9. The computer-implemented method of claim 1, wherein the federation of business analysis tools includes a carbon emission analysis tool.
10. The computer-implemented method of claim 9, wherein the carbon emission analysis tool determines business transformation opportunities in response to a carbon emission credit trading regime.
11. The computer-implemented method of claim 1, wherein the defined at least one new association is from editing an existing association in the enterprise model.
12. A computer program product comprising a computer useable storage medium to store a computer readable program, wherein the computer readable program, when executed on a computer, causes the computer to perform operations for analyzing one or more enterprise models in a networked environment, the operations comprising:
receiving a plurality of maps of business components for each enterprise model in the networked environment;
receiving edits to the enterprise model and the respective map of business components from a collaboration of a plurality of users of the networked environment;
determining an impact of the edits on existing business elements in the enterprise model and the respective map of business components, wherein determining the impact comprises disseminating the edits through a federation of business insight analyses tools configured to filter the enterprise model and the respective map of business components; and
amending the enterprise model to incorporate the edits and the determined impact on existing business elements from the edits, wherein amending the enterprise model includes amending the respective map of business components.
13. The computer program product of claim 12, further comprising:
filtering the amended maps of business elements using the federation of business insight analyses tools;
receiving a plurality of possible business transformation opportunities for the business from the plurality of users of the networked environment;
identifying for each possible business transformation opportunity an impact on the business from the amended enterprise mode, the respective maps of business elements, and collaboration between the plurality of users; and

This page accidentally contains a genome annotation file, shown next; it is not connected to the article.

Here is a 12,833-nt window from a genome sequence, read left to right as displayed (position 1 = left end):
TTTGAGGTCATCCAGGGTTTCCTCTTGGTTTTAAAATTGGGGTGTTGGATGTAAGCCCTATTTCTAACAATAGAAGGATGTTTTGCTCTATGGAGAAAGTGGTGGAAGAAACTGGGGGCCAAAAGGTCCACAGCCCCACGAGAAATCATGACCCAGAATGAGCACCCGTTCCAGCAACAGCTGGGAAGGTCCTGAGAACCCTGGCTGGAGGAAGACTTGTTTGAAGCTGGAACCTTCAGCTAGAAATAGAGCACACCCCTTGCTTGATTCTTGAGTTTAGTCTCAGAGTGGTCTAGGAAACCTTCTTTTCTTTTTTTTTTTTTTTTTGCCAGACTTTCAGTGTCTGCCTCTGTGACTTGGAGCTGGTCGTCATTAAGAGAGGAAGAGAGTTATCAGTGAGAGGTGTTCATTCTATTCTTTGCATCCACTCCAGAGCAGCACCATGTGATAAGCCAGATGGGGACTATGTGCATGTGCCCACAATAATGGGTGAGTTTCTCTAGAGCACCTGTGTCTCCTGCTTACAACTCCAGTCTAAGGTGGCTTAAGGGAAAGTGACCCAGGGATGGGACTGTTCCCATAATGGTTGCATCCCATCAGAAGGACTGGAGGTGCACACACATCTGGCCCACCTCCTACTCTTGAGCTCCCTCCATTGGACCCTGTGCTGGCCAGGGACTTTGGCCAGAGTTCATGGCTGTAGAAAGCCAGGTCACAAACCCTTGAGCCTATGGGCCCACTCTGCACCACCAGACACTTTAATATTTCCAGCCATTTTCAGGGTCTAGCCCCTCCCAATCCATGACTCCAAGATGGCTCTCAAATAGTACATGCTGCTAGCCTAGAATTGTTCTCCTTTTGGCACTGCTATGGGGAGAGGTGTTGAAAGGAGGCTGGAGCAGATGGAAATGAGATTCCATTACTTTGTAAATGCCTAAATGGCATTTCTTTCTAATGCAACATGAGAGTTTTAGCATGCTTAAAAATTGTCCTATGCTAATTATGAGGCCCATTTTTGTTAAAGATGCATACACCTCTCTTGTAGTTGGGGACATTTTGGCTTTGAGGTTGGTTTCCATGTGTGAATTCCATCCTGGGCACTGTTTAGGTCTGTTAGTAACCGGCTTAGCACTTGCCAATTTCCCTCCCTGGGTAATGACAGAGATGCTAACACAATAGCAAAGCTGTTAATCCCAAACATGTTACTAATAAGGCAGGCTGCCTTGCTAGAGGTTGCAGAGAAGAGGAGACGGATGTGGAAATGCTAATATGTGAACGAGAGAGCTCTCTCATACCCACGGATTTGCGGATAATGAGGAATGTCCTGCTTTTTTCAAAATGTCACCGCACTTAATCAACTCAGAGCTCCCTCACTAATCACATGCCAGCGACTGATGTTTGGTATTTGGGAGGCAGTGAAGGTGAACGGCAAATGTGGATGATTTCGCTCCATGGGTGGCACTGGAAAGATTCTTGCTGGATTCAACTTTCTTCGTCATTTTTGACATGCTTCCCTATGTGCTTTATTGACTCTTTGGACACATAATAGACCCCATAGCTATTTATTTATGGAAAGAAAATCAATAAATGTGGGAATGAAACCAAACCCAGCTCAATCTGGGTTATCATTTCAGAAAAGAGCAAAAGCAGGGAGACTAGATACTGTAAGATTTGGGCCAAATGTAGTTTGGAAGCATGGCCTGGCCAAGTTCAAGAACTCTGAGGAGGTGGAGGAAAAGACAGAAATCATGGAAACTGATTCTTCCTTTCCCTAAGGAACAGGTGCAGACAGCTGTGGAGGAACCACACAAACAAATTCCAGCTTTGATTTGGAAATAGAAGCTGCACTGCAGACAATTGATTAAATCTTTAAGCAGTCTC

determining from the possible business transformation opportunities using the identified impacts a business transformation opportunity to be implemented by the business.
14. The computer program product of claim 12, wherein the networked environment is a social network.
15. The computer program product of claim 14, wherein the social network comprises an at least one collaboration mechanism from the group consisting of:
social structures of individuals and organizations;
emails;
instant messaging;
wikis;
blogs;
video sharing; and
collaborative tagging and subject indexing.
16. The computer program product of claim 14, wherein the social network comprises an avatar-based virtual world.
17. A system for analyzing one or more enterprise models comprising:
a business element database to store a plurality of business elements, each business element to describe an element of a business enterprise;
a model platform in communication with the business element database, the model platform to operate a modeling applications comprising:
an enterprise model receiver to receive an enterprise model including a plurality of business elements and a plurality of maps of business components, the plurality of business elements to indicate associations between two or more business elements;
an association manager to define at least one new association between a first business element and a second business element from the enterprise model;
an external application manager to federate an external application with the modeling application, wherein federating an external application with the modeling application includes incorporating a business element generated from an analysis tool of the external application into the modeling application;
a business map generators to generate an amended map of business components and an amended enterprise model in response to the at least one new association and the federation of the external application; and
an insight analyzer to determine a business-related impact of the at least one new association on one or more other business elements in the enterprise model by using one or more of the business elements generated from the one or more external applications; and
an external application comprising one or more business analysis tools configured to filter an enterprise model.
18. The system of claim 17, wherein the modeling application further comprises a business element editor to modify a business element in the business element database.
19. The system of claim 17, wherein the modeling application further comprises a business element editor to create a newly defined business element in the business element database.
20. The system of claim 17, wherein the modeling application further comprises a plug-in receivers to receive inputs from an external plug-in, the external plug-in to conform to a plug-in specification and to provide a business element from the external application to the modeling application.